Purple is apparently the new green for scientists at the University of Florida who have been working on genetically modifying the Mexican lime.

Manjul Dutt and Judge Grosser both work at the University of Florida Citrus Research and Education Center as scientists. The pair have modified Mexican limes to have a protein that will induce the biosynthesis of anthocyanins in the lime.

Anthocyanins are typically found in plants, in the tissues of the leaves and stems. They are vacuolar pigments that can appear red, blue or purple depending on the pH.

Dutt and Grosser developed the genetically modified limes using genes that were isolated from red grapes and blood oranges.

Anthocyanins have also been found to play a huge role in the overall health of humans. Previous pharmacological studies have shown that these play a part in preventing health issues such as obesity and diabetes.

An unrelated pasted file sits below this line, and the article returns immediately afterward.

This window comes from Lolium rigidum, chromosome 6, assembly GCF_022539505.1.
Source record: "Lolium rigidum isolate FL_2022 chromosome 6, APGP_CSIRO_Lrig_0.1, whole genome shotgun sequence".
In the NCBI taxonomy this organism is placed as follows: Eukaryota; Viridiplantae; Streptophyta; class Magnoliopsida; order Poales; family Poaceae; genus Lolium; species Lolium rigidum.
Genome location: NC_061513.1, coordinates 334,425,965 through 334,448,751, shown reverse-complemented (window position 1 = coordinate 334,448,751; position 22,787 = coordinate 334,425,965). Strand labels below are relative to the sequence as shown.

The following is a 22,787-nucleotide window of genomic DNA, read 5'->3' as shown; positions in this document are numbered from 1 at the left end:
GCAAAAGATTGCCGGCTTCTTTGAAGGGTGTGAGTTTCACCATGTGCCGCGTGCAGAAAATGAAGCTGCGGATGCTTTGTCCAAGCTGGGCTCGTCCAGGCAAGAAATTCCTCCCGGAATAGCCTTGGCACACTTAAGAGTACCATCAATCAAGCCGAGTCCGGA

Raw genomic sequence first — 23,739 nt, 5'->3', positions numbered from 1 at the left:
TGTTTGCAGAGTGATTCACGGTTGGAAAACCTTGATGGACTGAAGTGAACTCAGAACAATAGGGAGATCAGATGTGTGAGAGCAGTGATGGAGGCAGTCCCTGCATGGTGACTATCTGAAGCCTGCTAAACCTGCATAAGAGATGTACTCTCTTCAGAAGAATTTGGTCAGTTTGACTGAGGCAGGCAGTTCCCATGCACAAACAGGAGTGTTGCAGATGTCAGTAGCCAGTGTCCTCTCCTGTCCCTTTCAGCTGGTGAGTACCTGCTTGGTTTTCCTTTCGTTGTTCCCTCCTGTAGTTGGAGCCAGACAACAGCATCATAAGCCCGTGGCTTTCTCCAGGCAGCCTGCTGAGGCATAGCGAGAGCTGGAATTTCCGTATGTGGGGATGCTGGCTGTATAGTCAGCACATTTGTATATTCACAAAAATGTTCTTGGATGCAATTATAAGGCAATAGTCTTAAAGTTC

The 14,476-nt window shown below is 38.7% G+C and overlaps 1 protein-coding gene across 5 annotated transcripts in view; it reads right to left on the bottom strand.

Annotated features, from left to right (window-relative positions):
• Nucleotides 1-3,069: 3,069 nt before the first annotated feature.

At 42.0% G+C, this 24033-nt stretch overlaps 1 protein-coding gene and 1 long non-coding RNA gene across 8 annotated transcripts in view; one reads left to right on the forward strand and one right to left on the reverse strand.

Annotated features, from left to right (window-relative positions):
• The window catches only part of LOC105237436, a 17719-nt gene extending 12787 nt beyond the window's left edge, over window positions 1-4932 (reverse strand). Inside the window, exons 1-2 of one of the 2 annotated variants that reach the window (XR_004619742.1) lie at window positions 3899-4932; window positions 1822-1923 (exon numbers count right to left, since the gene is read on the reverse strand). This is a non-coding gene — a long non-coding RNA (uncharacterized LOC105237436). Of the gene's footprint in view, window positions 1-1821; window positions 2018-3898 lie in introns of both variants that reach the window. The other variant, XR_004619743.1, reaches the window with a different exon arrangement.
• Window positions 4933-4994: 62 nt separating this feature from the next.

Anthocyanins are also found in blood oranges. However, the blood oranges need much colder environments in order to develop the dark red color.

Margarita lovers can rejoice because anthocyanins are completely odorless and nearly flavorless. However, while the flavor of the margarita will remain the same, the color may be a lot more vibrant if genetically modified limes are used.

Initially, researchers were after a way to help Florida farmers grow blood oranges, instead of the blood oranges having to be grown in Italy and Spain where colder temperatures are found.

Dutt and Grosser have also acknowledged that the introduction of anthocyanins may go beyond just changing the color of limes.

The pair believes that various fruit, plant and leaf colors could be developed as a novelty.

Dutt and Grosser’s research was recently published in the January edition of the “Journal of the American Society for Horticultural Science.”

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